where dh1 is the Moon's altitude correction, dh2 is the Sun or star's altitude correction, the quantities A and B are the "corner cosines" that tell us what fraction of the altitude corrections act along the measured lunar distance arc, and Q is the small quadratic correction. I've included the "..." (ellipsis) to remind you that this is technically an infinite series though in any actual practice we never need to go beyond quadratic order. This series expansion can be derived very easily using straight-forward calculus from the standard triangle solution (naturally it can --they are the same thing fundamentally). If you want to try it yourself, it is a two-dimensional Taylor expansion in the variables h1 and h2 (the altitudes of the Moon and Sun). The quantities A and B have a very simple mathematical interpretation. I call them the "corner cosines". They are the cosines of the angles in the spherical triangle Sun-Moon-Zenith at each of the bodies. You never need to evaluate these angles directly; only their "cosines" so we can just call those numbers A and B.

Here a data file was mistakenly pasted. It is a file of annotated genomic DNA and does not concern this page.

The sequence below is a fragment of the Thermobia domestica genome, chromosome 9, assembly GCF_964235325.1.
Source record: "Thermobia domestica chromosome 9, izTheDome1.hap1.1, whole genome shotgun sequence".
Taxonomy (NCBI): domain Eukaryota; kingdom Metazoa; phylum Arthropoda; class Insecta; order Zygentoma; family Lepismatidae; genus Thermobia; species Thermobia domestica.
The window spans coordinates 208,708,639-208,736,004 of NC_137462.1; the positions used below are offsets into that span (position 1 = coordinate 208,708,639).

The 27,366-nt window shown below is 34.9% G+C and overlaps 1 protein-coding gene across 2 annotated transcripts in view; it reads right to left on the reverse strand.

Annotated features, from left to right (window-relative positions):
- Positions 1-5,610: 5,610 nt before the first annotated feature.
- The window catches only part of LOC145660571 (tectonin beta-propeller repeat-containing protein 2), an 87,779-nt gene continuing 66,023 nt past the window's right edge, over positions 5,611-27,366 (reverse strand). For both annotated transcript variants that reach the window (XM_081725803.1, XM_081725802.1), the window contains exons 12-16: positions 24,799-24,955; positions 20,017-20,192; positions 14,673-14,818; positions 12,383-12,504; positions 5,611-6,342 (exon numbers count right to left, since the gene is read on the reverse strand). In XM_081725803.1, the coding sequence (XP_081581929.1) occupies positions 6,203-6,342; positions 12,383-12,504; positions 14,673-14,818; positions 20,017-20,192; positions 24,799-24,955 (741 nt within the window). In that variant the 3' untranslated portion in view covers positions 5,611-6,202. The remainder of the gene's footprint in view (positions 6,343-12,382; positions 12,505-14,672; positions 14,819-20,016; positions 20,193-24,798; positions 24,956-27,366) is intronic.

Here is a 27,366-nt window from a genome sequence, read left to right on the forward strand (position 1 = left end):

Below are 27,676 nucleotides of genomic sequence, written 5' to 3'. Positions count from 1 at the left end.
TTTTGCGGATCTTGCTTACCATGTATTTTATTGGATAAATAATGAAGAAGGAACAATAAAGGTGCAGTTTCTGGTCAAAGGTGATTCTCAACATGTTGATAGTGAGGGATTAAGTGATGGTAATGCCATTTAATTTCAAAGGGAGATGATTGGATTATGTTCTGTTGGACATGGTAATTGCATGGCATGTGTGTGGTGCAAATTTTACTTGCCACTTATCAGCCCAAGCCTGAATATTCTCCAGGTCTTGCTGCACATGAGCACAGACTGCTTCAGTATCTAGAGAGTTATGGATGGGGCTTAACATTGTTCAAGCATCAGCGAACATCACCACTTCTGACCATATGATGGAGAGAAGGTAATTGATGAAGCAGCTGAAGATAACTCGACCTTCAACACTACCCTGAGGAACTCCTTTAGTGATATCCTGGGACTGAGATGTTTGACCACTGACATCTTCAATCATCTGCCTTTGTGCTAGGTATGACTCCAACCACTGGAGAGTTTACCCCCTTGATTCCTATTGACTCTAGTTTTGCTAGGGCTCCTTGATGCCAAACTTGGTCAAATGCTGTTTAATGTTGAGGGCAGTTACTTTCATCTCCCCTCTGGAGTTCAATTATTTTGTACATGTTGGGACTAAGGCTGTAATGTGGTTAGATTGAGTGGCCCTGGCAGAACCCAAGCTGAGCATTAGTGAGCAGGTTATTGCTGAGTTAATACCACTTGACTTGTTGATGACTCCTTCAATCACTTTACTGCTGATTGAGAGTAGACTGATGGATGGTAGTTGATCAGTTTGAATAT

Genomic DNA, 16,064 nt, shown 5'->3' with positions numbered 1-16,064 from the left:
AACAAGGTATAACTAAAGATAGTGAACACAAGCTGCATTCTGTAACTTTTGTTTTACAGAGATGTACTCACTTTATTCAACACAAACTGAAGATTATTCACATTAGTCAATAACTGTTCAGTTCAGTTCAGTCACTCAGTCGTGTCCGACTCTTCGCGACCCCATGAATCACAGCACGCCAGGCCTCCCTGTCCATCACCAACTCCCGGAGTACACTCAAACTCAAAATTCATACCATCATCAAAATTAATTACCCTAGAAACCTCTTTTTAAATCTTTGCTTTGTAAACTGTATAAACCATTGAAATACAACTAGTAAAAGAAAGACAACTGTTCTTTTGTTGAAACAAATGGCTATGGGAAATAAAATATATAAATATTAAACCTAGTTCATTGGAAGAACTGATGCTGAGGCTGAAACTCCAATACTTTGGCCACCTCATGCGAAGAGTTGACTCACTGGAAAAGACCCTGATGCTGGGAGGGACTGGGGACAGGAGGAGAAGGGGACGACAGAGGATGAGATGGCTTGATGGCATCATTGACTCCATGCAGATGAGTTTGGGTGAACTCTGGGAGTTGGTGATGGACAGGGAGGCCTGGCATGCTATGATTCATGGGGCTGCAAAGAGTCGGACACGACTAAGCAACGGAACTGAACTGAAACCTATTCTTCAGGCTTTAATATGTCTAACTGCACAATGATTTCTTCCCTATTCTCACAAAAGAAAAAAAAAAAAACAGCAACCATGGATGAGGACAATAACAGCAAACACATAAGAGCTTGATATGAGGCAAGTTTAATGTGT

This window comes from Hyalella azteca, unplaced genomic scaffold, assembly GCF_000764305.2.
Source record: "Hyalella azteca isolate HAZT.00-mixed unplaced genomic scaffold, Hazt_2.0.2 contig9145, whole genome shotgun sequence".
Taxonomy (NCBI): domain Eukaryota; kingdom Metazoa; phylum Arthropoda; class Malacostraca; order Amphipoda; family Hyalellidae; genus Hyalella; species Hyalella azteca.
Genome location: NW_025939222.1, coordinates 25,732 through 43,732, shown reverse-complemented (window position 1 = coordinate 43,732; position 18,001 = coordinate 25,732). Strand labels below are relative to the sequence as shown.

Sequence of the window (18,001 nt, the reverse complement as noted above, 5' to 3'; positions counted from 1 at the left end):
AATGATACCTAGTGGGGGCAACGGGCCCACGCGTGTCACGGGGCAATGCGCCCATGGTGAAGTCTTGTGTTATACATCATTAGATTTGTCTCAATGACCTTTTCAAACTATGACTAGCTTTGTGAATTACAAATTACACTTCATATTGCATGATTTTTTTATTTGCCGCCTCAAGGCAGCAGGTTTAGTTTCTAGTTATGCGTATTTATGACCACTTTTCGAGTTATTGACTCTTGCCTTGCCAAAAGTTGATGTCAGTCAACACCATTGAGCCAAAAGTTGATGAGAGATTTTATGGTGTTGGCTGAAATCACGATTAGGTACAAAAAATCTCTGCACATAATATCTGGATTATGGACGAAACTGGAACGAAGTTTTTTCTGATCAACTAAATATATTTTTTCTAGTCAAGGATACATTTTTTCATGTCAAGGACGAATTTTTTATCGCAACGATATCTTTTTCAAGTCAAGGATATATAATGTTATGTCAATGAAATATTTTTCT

So what can we learn from this series approach? Well, for starters, we can make good estimates of the corrected distance without any calculation. This is a BIG plus for error detection. For example, a few days ago you shot some lunars of the Moon. When you were looking at it, the Moon's horns were nearly vertical, right? Now you know that the line perpendicular to the horns points directly to the Sun. So if the line through the horns is pointing straight up (towards the zenith) and the line to the Sun is perpendicular to that, then the corner angle is just about 90 degrees. Follow that? If not, I'll put together some diagrams and make a little web page of it. Assuming you're following along... If that corner angle is 90 degrees, then A is going to be nearly zero. That means that the Moon's altitude correction acts perpendicular to the arc of the lunar distance and will add next to nothing to the corrected distance. Another way to think about this: the plane of your sextant would have been almost exactly perpendicular to a vertical line through the Moon. There is more... But if you dismiss series solutions as merely "approximate" while triangle solutions are that Holy Grail of "rigorous" math, you'll never catch on.